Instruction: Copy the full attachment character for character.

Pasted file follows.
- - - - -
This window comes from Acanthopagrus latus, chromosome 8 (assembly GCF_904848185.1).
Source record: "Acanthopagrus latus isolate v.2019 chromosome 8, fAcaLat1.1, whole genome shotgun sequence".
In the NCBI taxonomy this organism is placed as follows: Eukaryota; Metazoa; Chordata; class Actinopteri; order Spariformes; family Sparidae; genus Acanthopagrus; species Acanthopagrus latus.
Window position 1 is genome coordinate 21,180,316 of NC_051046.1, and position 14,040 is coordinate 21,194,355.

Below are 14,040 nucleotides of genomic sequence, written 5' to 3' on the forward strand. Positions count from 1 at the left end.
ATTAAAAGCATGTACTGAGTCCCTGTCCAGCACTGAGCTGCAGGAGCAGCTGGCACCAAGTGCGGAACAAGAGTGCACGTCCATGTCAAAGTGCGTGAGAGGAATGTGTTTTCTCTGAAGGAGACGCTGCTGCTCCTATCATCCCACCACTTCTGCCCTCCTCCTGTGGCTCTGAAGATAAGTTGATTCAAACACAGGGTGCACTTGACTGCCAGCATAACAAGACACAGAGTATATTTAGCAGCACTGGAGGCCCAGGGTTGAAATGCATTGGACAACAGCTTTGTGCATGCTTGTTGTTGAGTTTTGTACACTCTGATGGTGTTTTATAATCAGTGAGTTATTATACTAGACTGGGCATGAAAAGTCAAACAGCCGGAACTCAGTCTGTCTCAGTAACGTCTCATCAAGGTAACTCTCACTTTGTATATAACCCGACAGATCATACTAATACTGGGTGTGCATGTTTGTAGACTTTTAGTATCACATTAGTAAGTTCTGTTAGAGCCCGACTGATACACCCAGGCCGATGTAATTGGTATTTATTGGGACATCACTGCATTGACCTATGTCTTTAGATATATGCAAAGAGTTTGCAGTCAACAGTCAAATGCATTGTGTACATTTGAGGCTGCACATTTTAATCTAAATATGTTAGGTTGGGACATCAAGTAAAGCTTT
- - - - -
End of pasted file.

This window comes from Acanthopagrus latus, chromosome 8 (assembly GCF_904848185.1).
Source record: "Acanthopagrus latus isolate v.2019 chromosome 8, fAcaLat1.1, whole genome shotgun sequence".
In the NCBI taxonomy this organism is placed as follows: Eukaryota; Metazoa; Chordata; class Actinopteri; order Spariformes; family Sparidae; genus Acanthopagrus; species Acanthopagrus latus.
Window position 1 is genome coordinate 21,180,316 of NC_051046.1, and position 14,040 is coordinate 21,194,355.

Below are 14,040 nucleotides of genomic sequence, written 5' to 3' on the forward strand. Positions count from 1 at the left end.
ATTAAAAGCATGTACTGAGTCCCTGTCCAGCACTGAGCTGCAGGAGCAGCTGGCACCAAGTGCGGAACAAGAGTGCACGTCCATGTCAAAGTGCGTGAGAGGAATGTGTTTTCTCTGAAGGAGACGCTGCTGCTCCTATCATCCCACCACTTCTGCCCTCCTCCTGTGGCTCTGAAGATAAGTTGATTCAAACACAGGGTGCACTTGACTGCCAGCATAACAAGACACAGAGTATATTTAGCAGCACTGGAGGCCCAGGGTTGAAATGCATTGGACAACAGCTTTGTGCATGCTTGTTGTTGAGTTTTGTACACTCTGATGGTGTTTTATAATCAGTGAGTTATTATACTAGACTGGGCATGAAAAGTCAAACAGCCGGAACTCAGTCTGTCTCAGTAACGTCTCATCAAGGTAACTCTCACTTTGTATATAACCCGACAGATCATACTAATACTGGGTGTGCATGTTTGTAGACTTTTAGTATCACATTAGTAAGTTCTGTTAGAGCCCGACTGATACACCCAGGCCGATGTAATTGGTATTTATTGGGACATCACTGCATTGACCTATGTCTTTAGATATATGCAAAGAGTTTGCAGTCAACAGTCAAATGCATTGTGTACATTTGAGGCTGCACATTTTAATCTAAATATGTTAGGTTGGGACATCAAGTAAAGCTTT